<img src="https://certify.alexametrics.com/atrk.gif?account=mZnsn1QolK1052" style="display:none" height="1" width="1" alt="">

Perception vs. Reality - Effective Workplace Communication

FOR-BUSINESSMarketing, sales, general managers, CEO’s, CFO’s CIO’s CHRO’s are all pretty much in agreement that one of the most difficult challenges every business faces is effective communication. To take that a step further, every organization is made up of a grouping of unique individual employees who in fact are the carriers of this challenge. Most of us have no idea how others perceive us. We don’t know how they feel or react to us because they generally don’t tell us. What do they do? They tell everyone else but you. Most often it is not what we say, but rather how we say it that either causes the problem or brings us success.

When we communicate with others, whether in a face-to-face conversation, a phone call or an email, we generally are unaware of how they perceive us at that moment. Of course most of us have heard the adage, “a person’s perception of you is their reality.” In other words, it doesn’t really make any difference what you intended for your audience to hear, what matters is what their perception is of what they heard you say. Take for example the following conversation between a job candidate and a hiring manger during an interview.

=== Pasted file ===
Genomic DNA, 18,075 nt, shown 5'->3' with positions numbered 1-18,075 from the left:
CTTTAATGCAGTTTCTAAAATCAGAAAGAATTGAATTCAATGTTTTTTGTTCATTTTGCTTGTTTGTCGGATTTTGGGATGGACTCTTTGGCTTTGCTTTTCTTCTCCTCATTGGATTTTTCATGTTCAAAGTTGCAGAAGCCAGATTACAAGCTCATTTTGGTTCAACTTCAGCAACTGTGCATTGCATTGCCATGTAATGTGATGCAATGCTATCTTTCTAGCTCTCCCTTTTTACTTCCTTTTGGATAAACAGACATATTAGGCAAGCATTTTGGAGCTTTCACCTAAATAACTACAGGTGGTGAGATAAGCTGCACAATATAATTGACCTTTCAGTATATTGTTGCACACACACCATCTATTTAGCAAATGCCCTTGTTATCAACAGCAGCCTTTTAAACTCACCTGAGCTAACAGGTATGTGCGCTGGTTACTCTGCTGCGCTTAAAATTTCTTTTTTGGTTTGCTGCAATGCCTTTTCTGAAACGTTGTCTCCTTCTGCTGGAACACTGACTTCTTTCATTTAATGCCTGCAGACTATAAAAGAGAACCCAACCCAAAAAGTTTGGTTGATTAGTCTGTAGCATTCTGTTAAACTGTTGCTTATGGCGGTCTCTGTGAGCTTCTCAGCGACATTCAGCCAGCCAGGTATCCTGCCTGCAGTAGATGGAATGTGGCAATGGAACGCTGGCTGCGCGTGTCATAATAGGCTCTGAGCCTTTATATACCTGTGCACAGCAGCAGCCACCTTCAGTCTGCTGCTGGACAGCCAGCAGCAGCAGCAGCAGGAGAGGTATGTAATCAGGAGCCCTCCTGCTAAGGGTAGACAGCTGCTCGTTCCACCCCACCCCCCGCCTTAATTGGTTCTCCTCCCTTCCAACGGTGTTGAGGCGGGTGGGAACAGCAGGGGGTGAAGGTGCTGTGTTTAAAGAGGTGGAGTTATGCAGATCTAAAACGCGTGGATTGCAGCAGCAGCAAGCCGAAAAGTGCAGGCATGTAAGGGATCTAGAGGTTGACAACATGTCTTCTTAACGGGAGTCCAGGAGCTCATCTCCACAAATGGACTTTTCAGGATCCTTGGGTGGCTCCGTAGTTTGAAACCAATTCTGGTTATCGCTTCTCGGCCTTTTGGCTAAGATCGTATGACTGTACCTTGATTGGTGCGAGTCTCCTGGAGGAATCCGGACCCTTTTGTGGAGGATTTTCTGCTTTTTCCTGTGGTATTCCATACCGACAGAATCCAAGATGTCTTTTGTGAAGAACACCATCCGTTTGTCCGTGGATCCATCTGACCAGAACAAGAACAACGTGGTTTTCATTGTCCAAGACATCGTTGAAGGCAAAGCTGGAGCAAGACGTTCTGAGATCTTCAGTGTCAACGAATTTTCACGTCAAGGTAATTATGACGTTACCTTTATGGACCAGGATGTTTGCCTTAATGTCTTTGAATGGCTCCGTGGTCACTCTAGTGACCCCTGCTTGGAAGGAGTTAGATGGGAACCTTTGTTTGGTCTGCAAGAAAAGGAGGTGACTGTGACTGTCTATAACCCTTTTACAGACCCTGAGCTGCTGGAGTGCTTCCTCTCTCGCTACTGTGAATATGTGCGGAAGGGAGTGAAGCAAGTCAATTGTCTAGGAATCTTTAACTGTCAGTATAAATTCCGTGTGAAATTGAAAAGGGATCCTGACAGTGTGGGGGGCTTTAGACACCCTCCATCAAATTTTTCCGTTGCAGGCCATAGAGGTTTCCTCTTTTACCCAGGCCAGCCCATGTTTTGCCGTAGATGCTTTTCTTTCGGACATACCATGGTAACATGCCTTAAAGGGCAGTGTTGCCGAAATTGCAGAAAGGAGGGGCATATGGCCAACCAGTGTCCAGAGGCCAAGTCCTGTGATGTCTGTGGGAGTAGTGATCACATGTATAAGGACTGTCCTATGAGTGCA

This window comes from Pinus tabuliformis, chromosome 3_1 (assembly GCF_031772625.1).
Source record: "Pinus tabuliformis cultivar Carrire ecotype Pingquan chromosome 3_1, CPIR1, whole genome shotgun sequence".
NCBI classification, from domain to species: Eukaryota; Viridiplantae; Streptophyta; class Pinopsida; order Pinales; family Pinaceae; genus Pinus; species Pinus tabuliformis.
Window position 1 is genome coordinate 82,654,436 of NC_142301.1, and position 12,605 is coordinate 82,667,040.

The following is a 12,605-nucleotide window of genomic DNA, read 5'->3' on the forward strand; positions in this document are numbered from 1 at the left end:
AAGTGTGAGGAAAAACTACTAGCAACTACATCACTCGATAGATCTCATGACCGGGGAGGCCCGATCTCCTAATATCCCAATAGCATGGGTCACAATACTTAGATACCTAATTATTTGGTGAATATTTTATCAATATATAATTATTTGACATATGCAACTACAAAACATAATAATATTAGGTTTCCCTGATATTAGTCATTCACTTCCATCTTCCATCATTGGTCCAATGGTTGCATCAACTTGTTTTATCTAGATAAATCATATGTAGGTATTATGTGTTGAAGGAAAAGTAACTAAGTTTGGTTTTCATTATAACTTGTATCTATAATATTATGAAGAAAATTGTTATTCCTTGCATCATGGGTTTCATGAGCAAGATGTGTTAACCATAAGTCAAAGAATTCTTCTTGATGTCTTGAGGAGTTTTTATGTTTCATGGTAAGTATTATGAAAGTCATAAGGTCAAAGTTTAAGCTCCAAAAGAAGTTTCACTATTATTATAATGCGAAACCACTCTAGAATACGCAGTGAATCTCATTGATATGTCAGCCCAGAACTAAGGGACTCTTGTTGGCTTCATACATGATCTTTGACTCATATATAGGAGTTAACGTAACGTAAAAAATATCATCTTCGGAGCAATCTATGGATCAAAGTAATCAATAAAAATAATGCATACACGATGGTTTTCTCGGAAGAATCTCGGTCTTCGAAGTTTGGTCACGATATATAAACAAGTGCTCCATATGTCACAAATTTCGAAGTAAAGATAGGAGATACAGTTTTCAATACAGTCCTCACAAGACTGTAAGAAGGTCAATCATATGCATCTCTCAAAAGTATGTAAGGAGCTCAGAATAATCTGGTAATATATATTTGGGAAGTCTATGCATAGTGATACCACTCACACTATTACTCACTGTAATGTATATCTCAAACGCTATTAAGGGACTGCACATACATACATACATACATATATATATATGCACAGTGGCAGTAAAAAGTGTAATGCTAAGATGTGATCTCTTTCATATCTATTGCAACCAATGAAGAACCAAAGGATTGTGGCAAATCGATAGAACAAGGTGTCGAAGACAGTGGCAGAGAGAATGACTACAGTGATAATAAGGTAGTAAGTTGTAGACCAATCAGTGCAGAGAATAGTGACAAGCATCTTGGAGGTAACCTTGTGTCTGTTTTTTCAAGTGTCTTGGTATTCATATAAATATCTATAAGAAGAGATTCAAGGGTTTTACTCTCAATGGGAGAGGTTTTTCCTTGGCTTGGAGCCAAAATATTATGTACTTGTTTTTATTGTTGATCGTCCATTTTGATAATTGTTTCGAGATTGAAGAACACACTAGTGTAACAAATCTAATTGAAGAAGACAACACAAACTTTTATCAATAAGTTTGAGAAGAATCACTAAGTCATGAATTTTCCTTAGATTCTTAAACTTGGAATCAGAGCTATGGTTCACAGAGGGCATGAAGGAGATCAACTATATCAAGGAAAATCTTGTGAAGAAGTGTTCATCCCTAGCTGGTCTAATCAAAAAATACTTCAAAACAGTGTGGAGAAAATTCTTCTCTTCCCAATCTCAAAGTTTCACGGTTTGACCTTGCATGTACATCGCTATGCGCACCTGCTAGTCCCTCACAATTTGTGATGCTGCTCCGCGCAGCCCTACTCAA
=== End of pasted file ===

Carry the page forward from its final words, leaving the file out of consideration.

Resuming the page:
Candidate: “I noticed in your posting for this position you are looking for someone who has SAP experience, excellent numerical and analytic skills and has had experience in health care. Well, I would be the ideal candidate for this position. For the past 4 years, I have been a Business Analyst for McKesson, a worldwide leader in the healthcare industry. I have delivered an enterprise system upgrade using SAP and brought the project in under budget and on time.”

So you say, this sounds pretty good, right? Whoa, not so fast. What did the hiring manager hear? What was going through the hiring manager’s mind? How about “this person is a bit arrogant. How would she know she is my ideal candidate when she doesn’t really know our company, doesn’t know me, doesn’t know the job and doesn’t know the other candidates I am interviewing?” Maybe not so much!

What did the candidate intend? The intention was the candidate had several of the requisite skills/ experiences, but the hiring manger heard something completely different. The perception was one of arrogance as in “how dare that person try to tell me who I would see as ideal for my hiring needs and make my decision for me!”

Another common trap is telling someone what to do as opposed to asking them what they think they should be doing and then helping them get to the right decision. How many of us like to be told what to do? Do we prefer being asked for our ideas?

One could write a book about communication and never cover all of the nuances of what makes for effective communications. One thing is sure however, we have to work overtime to ensure our words convey what we wish our listener to hear in the way we intended them to hear and perceive our message.

John Richardson is a Vice President with The Frontier Group. He is one of the practice leaders on career coaching, outplacement and executive development.